‘In the mid-1940’s as the German’s blitzed London, my grandmother and her neighbors used clothes to blackout the light emitting from their windows so as not to guide the Luftwaffe on their deadly mission…’ In the mid-90’s, unbeknown to him at the time, Jason Florio began to use the very same blackout curtain, which his grandmother used during the World War 11, as a backdrop to various portrait collections. Read & see more on Florio’s website
‘Labé, the capital of Guinea-Conakry, up in the Fouta Djallon, is motorcycle city, overrun with thousands of Chinese-made bikes – and ‘moto taxis’ are the way to travel, carrying a minimum of 2-3 passengers a piece. As we walked around the town, we had to constantly dart out of the way as a ‘moto’ zoomed towards us, at maximum speed– within inches of us – “à ton, à ton!” (we have this expression: ‘taking no prisoners’, which seemed rather apt, on the frenetic, horn-blaring, streets of the capital, as we leapt and scurried out the pathway of motorcycles, coming from all directions!). “In Labé, there are too many accidents every day.” Saif (our local fixer) told us, as he led us through the dusty, stinking, dirty, litter-filled streets of the downtown area. Despite the moto-taxi dodging, and the putrid aromas, Labè is a vibrant, animated, friendly place – ‘Jarama’s’ (local Pula language greeting), “bonjour’s”, and “ca va’s”, abound, from every smiling, curious (intrigued by the two ‘portos’ – white people/European) person we pass’ – words by Helen Jones-Florio – extract from ‘The Long and Winding Road… Kedougou, Senegal – Labé, Guinea-Conakry – and back again‘ Read more on the River Gambia Expedition blog.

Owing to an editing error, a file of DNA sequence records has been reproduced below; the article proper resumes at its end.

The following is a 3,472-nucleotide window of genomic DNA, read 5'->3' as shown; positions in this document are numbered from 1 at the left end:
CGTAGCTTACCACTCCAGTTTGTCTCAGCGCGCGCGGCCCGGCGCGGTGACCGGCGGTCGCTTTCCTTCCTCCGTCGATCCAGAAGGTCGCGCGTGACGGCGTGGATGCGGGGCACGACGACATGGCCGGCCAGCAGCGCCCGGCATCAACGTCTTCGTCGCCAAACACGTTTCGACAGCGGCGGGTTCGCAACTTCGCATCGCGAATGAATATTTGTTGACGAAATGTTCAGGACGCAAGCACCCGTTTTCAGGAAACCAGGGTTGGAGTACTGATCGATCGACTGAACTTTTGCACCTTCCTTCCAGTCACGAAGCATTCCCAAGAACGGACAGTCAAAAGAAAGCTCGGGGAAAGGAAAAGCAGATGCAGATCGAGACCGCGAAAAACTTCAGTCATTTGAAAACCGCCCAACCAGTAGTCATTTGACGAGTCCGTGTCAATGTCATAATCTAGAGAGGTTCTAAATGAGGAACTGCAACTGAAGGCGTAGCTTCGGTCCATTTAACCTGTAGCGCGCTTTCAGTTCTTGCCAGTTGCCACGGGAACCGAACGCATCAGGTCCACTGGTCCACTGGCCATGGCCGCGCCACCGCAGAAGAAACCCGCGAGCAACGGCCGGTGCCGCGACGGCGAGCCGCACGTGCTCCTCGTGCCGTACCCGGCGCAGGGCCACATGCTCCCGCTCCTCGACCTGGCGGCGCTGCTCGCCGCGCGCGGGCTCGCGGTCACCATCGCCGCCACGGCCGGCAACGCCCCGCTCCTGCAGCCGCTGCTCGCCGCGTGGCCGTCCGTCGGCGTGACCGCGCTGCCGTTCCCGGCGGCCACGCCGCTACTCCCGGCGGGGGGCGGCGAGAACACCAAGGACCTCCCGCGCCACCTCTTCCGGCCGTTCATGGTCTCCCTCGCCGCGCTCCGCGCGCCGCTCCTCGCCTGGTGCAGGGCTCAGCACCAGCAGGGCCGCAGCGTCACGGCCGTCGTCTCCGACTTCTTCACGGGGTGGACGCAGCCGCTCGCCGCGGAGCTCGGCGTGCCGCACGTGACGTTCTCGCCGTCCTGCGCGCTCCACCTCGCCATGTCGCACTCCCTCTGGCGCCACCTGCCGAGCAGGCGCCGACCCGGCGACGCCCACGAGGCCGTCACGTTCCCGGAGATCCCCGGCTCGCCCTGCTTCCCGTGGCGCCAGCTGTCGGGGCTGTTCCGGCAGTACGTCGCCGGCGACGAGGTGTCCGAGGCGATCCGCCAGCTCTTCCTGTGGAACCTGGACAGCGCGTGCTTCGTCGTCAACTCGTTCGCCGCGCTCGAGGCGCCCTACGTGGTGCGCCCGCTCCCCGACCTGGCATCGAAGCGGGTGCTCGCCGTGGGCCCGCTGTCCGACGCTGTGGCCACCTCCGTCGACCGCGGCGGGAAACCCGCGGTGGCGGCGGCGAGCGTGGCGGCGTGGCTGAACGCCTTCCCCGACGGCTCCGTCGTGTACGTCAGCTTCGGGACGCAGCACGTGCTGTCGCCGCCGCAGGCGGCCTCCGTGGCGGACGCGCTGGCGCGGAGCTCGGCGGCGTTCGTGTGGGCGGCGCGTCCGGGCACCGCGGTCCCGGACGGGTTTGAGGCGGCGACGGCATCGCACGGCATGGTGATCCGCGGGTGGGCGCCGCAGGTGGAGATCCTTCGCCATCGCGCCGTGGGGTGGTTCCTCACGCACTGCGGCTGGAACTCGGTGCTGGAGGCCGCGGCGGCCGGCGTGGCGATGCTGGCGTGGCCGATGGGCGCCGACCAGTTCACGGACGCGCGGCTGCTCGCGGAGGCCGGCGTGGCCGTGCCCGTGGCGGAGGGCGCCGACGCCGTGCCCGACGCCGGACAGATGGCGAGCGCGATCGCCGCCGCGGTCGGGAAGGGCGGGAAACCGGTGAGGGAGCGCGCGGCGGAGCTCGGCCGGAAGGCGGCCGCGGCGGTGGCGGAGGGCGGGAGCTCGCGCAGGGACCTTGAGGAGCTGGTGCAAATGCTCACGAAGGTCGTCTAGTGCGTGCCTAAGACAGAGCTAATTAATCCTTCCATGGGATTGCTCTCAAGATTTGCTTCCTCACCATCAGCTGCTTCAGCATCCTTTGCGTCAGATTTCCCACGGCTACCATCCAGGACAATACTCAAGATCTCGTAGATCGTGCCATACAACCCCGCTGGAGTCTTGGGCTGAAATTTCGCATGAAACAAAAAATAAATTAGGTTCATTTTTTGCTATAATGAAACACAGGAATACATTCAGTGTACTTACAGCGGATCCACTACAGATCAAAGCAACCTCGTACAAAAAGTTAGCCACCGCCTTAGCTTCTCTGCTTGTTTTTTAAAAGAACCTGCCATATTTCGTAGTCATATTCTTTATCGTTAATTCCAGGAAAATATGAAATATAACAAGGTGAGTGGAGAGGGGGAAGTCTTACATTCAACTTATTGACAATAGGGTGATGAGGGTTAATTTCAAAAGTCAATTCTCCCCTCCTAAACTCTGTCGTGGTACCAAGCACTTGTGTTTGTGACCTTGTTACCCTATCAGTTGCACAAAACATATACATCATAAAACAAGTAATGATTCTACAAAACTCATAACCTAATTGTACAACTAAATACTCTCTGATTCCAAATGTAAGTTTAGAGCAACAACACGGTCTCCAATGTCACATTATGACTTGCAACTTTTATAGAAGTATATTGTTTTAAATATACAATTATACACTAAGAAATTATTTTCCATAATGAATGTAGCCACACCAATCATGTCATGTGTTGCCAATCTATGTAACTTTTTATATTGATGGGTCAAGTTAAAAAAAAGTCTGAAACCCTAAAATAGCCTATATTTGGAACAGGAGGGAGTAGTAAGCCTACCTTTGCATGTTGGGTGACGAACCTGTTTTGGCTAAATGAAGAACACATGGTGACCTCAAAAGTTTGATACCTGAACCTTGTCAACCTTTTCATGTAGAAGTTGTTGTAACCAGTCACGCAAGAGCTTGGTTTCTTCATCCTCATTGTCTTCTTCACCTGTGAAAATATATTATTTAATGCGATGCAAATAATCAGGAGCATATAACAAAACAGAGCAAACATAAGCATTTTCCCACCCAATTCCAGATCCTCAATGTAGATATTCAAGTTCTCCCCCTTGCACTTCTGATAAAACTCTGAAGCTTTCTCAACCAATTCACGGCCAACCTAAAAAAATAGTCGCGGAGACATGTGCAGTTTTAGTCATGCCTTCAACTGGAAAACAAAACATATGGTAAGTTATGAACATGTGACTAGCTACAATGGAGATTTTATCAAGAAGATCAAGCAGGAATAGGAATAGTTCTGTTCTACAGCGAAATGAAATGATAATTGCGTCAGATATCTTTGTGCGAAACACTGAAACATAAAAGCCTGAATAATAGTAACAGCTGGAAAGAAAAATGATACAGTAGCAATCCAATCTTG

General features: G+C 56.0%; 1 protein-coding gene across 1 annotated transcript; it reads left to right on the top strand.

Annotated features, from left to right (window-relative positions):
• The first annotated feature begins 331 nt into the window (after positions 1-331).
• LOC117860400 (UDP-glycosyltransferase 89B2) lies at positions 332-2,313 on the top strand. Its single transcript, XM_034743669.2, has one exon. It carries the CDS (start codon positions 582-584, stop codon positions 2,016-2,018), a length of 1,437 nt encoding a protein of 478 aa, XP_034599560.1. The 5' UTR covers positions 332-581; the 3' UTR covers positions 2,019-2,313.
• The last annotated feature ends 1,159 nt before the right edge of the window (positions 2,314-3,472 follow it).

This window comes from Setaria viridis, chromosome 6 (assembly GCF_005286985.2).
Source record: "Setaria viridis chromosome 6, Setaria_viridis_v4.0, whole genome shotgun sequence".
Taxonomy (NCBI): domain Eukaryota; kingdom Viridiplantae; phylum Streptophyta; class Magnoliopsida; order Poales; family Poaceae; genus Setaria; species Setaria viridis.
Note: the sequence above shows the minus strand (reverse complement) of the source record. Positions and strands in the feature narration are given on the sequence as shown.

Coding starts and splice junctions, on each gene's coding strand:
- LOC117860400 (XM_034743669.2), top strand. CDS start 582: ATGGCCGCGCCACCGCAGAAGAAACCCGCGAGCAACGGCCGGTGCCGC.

Even our tents and canoes, situated by the river over 2 miles away from the mine itself, were covered in a fine film of the pale pink, talc-like dust…
‘A relatively short day’s paddling on the River Gambia today, as we wanted to stop and visit another gold mine in South Eastern Senegal. This stretch of the river is dotted with artisanal gold mines – which draw thousands of migrant workers from all over West Africa: Guinea-Bissau, Ghana, Guinea-Conakry, Mali, and Senegal itself. All of them hoping to make their fortune. Whole families live in and around the mines, in makeshift villages (rather disconcertingly described as the ‘Wild West‘ of SE Senegal, during our pre-expedition research). All the mines we visited were understandably dusty, but this one, in particular, had an extremely fine, pink-hued, dust which got into absolutely everything. Even our tents, and canoes, situated by the river – over 2 miles away from the mine itself – were covered in a fine film of the pale pink, talc-like dust. But, at least we could pack up our tents and leave the next day, washing away the dust. Many of those people whose lives revolve around the gold mines, for months and years in some cases, aren’t so lucky, as they inhale toxic fumes from the mercury – used to separate the gold from the rock dust…’ Words by Helen Jones-Florio. Read more on the River Gambia Expedition blog.